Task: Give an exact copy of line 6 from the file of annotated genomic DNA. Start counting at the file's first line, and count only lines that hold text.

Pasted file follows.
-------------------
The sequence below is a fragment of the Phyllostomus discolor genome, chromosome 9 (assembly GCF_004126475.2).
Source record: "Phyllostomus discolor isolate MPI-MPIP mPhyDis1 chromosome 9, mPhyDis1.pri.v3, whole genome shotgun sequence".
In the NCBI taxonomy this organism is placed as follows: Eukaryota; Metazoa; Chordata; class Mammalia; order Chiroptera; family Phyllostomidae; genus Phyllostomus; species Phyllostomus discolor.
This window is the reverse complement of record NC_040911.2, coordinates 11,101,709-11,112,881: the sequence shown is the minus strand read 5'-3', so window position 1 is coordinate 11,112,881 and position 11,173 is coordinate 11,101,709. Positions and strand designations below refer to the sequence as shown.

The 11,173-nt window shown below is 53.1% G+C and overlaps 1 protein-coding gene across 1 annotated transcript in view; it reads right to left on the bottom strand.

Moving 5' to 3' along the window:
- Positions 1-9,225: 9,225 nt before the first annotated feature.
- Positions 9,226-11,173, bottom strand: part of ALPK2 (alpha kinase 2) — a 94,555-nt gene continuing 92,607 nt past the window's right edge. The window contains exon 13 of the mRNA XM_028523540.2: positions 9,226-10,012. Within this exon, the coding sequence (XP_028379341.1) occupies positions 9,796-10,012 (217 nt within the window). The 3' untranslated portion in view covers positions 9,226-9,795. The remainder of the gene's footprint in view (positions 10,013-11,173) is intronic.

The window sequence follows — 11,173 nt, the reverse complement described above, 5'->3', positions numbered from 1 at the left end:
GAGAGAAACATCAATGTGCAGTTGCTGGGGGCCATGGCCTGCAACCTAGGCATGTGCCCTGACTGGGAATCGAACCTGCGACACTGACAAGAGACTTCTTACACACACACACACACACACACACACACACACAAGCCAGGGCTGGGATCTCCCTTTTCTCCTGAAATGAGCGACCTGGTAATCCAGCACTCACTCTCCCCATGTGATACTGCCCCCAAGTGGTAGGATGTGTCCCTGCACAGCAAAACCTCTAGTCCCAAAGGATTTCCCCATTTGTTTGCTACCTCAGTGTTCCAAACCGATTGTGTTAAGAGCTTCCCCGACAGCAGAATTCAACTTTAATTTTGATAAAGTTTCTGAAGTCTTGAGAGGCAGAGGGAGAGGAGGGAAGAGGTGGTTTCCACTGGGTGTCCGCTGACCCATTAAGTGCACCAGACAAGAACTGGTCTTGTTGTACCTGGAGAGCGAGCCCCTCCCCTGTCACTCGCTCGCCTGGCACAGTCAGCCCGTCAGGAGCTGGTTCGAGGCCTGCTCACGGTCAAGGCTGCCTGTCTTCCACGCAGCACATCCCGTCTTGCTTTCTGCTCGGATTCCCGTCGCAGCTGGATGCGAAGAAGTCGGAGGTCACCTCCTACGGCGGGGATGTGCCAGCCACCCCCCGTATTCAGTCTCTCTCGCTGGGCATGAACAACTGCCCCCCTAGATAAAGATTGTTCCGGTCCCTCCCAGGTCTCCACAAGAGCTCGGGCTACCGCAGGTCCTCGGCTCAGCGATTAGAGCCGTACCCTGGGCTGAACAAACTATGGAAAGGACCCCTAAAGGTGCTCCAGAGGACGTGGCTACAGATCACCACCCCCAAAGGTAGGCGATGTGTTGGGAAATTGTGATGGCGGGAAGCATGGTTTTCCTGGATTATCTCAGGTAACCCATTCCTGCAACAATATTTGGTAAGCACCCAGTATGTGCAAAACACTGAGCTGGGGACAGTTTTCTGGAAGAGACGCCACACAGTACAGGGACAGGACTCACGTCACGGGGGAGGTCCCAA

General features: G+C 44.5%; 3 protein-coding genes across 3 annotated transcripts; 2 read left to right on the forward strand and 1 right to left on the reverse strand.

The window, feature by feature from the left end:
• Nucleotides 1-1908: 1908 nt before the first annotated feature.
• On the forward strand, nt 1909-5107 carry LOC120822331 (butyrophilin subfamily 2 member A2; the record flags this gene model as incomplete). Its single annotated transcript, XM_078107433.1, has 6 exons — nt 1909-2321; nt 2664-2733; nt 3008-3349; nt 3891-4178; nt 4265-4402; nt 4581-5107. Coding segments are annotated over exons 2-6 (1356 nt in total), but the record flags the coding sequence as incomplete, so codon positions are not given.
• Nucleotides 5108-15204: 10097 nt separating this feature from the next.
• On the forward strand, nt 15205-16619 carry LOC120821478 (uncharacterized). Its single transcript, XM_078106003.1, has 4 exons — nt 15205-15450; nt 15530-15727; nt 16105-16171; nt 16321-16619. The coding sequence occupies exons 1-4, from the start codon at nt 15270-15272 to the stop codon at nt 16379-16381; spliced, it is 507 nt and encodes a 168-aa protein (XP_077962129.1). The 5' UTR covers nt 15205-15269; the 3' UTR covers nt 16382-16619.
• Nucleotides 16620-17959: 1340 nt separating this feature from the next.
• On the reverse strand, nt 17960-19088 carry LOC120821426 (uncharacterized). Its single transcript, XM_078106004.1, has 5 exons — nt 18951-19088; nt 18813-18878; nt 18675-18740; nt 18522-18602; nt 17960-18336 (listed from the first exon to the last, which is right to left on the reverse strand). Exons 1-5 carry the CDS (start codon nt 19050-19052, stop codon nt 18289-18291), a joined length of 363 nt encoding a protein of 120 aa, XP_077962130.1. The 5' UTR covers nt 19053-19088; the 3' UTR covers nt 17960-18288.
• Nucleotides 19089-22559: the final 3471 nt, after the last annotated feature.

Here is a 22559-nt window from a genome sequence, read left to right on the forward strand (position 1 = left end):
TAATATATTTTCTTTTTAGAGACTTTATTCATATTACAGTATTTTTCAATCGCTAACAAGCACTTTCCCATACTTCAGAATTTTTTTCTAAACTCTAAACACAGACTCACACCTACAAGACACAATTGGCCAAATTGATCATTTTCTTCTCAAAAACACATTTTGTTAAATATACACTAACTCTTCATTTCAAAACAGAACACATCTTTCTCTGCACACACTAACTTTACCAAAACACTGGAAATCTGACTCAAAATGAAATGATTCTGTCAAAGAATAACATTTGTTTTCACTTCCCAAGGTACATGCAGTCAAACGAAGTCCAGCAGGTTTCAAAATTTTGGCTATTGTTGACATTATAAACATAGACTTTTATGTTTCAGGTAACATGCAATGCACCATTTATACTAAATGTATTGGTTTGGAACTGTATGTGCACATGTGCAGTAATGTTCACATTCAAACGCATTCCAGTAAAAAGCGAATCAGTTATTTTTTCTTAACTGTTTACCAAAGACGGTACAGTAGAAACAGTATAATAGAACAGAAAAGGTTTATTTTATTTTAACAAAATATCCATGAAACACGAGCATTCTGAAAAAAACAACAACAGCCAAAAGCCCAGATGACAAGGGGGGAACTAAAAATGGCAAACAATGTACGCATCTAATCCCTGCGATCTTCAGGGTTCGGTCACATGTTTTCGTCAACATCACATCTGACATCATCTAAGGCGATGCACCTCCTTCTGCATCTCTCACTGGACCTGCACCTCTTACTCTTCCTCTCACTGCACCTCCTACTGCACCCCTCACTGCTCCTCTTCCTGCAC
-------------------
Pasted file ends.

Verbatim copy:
Moving 5' to 3' along the window: